Your Body: Boning Up
Photo by Jacob Pritchard for
Ashley Browne spends most of the time in Larry Keigwin’s Elements in the air. While she relishes Keigwin’s high-octane choreography, the combination of hard and repetitive movements contributed to a full-blown stress fracture several years ago. “We do these off-kilter pony steps in a flocking formation, which put a lot of stress on the outside of my foot,” she says.
Stress fractures, tiny fissures in the bone, often occur in the foot and leg when too great a burden has been placed on the bone without adequate recovery time. Bone cells constantly replace themselves, but if you break down bone tissue through repetitive wear and tear faster than you replace it, microscopic cracks can develop in the bone itself. “When bone is under stress, bone-making cells work a little harder to make the bone thicker and stronger, but those cells can only work at a set pace,” says Craig Westin, MD, who is affiliated with the Chicago Center of Orthopedics and works with the Joffrey Ballet’s dancers. “If the stress is too high or for too long, the bone-making cells can’t keep up and the bone starts to break down.”
Stress-fracture symptoms include pain, swelling, and sensitivity in one spot. The pain and swelling are likely to increase with more use. Diagnosis can be tricky. X-rays can often catch a stress fracture, but sometimes you need an MRI for a diagnosis. “MRI’s allow us to see swelling in the bones, too,” says Westin. “Bone scans are used as well, but less often.”
The Causes kDancers are particularly vulnerable to these types of fractures for a number of reasons: inadequate rest time, upping your rehearsal load suddenly, or coming back from vacation without adequate preparation. “A rapid increase in bone load is the culprit,” says Westin. Technique can be a factor as well. “Poor lateral and medial rotation of the foot can predispose a dancer to stress fractures,” Westin adds. He notes that the way a dancer lands from a jump can add stress on the skeleton.
Nutrition pays a big role, too. “The ‘terrible triad,’ when you have a combination of absent menstrual periods (amenorrhea), disordered eating, and low body mass, makes you especially prone,” says Westin. “Low hormone output and poor nutrition lead to poor-quality bone.” (This syndrome also is referred to as “the female triad.”) This can prove a particular issue for dancers early in their professional careers. The combination of too little body fat and scant experience dealing with the pressures of a full rehearsal schedule can cause stress fractures.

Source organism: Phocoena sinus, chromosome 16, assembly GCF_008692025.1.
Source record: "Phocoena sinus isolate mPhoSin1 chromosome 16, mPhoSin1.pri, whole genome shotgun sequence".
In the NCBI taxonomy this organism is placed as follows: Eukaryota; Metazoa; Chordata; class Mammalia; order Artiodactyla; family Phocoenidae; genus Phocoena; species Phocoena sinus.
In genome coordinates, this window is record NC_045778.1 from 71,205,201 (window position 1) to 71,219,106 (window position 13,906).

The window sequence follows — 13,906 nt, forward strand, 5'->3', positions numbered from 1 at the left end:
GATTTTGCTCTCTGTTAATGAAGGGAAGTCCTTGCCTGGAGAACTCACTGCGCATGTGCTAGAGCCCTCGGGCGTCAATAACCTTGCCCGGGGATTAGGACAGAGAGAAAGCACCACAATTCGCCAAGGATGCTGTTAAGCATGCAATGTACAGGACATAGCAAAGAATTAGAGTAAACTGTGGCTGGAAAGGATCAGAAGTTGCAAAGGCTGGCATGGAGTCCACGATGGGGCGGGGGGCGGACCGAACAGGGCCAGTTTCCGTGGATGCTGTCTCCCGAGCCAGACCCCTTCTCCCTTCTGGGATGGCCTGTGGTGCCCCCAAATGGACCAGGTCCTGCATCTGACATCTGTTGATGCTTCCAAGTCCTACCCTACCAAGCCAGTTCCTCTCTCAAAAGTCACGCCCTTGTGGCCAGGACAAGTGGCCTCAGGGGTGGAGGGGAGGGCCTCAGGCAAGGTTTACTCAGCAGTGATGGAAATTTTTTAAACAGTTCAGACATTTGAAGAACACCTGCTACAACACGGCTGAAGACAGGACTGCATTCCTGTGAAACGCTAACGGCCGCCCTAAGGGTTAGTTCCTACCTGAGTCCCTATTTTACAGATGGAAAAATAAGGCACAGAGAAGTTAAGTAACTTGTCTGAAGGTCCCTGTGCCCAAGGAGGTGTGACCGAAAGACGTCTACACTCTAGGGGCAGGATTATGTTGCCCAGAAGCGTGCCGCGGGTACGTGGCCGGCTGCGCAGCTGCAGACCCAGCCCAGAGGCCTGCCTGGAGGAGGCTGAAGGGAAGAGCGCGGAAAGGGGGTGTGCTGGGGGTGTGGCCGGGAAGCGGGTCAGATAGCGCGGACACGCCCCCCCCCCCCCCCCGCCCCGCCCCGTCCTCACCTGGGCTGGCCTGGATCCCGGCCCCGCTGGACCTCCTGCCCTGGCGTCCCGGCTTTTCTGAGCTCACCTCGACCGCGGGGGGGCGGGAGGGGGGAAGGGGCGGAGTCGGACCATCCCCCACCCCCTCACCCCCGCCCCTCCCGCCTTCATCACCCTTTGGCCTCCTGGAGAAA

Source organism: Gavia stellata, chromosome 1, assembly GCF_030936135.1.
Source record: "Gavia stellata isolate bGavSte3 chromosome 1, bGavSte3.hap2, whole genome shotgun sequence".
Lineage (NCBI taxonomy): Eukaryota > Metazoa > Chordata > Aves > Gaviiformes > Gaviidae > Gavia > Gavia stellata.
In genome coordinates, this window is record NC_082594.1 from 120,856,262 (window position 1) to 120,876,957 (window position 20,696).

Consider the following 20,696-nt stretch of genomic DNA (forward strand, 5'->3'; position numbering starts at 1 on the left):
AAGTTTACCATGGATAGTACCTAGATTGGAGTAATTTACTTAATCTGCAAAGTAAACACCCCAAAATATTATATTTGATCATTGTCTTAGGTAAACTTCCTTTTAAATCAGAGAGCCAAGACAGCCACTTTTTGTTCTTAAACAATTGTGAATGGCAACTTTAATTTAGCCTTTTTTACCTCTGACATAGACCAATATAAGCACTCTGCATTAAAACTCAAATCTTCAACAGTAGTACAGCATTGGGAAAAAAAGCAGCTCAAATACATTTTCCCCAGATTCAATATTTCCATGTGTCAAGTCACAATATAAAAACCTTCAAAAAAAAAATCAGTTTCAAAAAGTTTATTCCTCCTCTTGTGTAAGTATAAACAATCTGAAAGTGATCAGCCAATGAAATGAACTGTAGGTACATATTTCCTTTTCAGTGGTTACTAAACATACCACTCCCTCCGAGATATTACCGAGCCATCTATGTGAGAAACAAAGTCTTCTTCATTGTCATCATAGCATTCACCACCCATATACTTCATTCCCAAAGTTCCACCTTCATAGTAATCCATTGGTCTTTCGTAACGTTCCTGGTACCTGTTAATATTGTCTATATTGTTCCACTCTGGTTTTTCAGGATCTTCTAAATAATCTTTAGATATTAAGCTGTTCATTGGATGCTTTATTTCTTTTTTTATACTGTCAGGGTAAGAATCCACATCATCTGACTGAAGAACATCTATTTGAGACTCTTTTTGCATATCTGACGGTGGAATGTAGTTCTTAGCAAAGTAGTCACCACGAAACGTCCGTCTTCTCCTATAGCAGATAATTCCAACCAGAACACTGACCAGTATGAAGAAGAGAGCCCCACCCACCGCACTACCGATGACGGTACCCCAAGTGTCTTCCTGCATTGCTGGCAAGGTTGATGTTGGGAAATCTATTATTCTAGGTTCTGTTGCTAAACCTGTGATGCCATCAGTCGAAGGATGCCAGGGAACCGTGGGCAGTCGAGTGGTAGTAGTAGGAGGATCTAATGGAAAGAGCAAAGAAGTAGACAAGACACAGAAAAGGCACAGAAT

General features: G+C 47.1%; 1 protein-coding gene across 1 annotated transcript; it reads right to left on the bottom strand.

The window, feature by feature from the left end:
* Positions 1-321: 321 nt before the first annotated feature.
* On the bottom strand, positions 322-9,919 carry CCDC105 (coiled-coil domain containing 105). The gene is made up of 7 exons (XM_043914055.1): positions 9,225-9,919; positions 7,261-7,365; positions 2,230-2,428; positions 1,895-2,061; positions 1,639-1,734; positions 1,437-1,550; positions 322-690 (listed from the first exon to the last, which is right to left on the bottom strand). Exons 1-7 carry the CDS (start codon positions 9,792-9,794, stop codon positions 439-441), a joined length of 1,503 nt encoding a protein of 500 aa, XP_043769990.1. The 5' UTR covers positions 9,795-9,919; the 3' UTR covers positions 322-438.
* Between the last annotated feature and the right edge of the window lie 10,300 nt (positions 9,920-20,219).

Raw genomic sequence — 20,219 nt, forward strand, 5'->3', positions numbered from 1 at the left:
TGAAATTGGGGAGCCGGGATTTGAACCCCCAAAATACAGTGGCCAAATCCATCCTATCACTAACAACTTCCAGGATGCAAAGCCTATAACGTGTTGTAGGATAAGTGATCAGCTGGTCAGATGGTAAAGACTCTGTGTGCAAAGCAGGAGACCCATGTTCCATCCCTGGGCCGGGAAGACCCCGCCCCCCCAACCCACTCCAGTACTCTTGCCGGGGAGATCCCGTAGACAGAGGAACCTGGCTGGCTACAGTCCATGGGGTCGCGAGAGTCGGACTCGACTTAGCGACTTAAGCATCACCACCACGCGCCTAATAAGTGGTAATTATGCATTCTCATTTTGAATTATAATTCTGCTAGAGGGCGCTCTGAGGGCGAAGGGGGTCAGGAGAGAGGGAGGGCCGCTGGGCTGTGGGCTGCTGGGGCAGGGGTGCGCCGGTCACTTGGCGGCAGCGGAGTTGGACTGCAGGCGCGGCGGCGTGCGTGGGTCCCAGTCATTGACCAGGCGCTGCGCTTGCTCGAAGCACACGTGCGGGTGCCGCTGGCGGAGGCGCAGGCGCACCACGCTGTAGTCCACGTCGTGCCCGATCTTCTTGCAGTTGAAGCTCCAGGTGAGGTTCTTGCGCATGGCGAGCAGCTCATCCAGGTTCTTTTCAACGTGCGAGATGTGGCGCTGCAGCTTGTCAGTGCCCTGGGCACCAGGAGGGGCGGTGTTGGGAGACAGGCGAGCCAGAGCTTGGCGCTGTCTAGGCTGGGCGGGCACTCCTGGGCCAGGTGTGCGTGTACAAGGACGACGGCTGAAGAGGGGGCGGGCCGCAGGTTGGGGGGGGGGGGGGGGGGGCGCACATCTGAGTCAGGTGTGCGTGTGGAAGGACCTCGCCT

How To Heal Them
Nurse and massage therapist Sam De Benedetto works with the performers at Jacob’s Pillow. Many arrive at the health office with stress fractures. The initial treatment is a variation on RICE (rest, ice, compression, elevation). “I massage the area, relieving pressure along the bone line, recommend taking ibuprofen at night, and frequent icing,” says De Benedetto. “If there is swelling, I do a wrap for support.”
Long-term healing takes months, and recurrence is common because the area can remain weak if it doesn’t heal right initially. Older dancers tend to incur stress fractures less often, however, particularly once they are over 40. In part, this is due to their working more efficiently once they have more professional experience.
“In addition to ice and ibuprofen, I recommend active rest, which means the dancer keeps moving as much as possible without pain. Our motto is ‘No pain, no problem,’ ” says Westin. “We want to keep stressing the bone because that’s how you build bone.”
Nancy Wozny writes about health and the arts from Houston.
Bone Stimulators: Do They Work?
When a dancer develops a stress fracture mid-season and doesn’t have the luxury of a long recovery period, some doctors recommend a bone stimulator.
– These devices send waves to penetrate the bone marrow to produce immature bone cells and cartilage cells. The older type of stimulator provides a weak electrical current; some newer models use an ultrasound pulse.
– Typically, patients use them at home a half-hour a day to speed recovery. “Studies show traditional, magnetic-field bone stimulators induce stress-fracture tissue to turn into bone,” says Craig Westin, MD.
– “We’re talking about cutting recovery time for a dancer with a stress fracture from six months to a few months. Not every stress fracture heals completely. Bone stimulators help increase the chance of healing.”
Eating for Strength: Berry Smarts
Dancers get a lot of exercise, which can strain the immune system in periods of intense activity. Keep your antioxidant quota up with the powerful açaí berry. Studies show that this superfruit from the açaí palm tree, found in Central and South America, can help prevent heart disease and cancer. Rich in anthocyanins and flavonoids (which gives it a purple color), the açaí berry’s immune-boosting powers exceed those of the cranberry, raspberry, blackberry, strawberry, or blueberry. Get your daily dose in—and hydrate—with a V8 V-Fusion, Emergen-C, or other juice.
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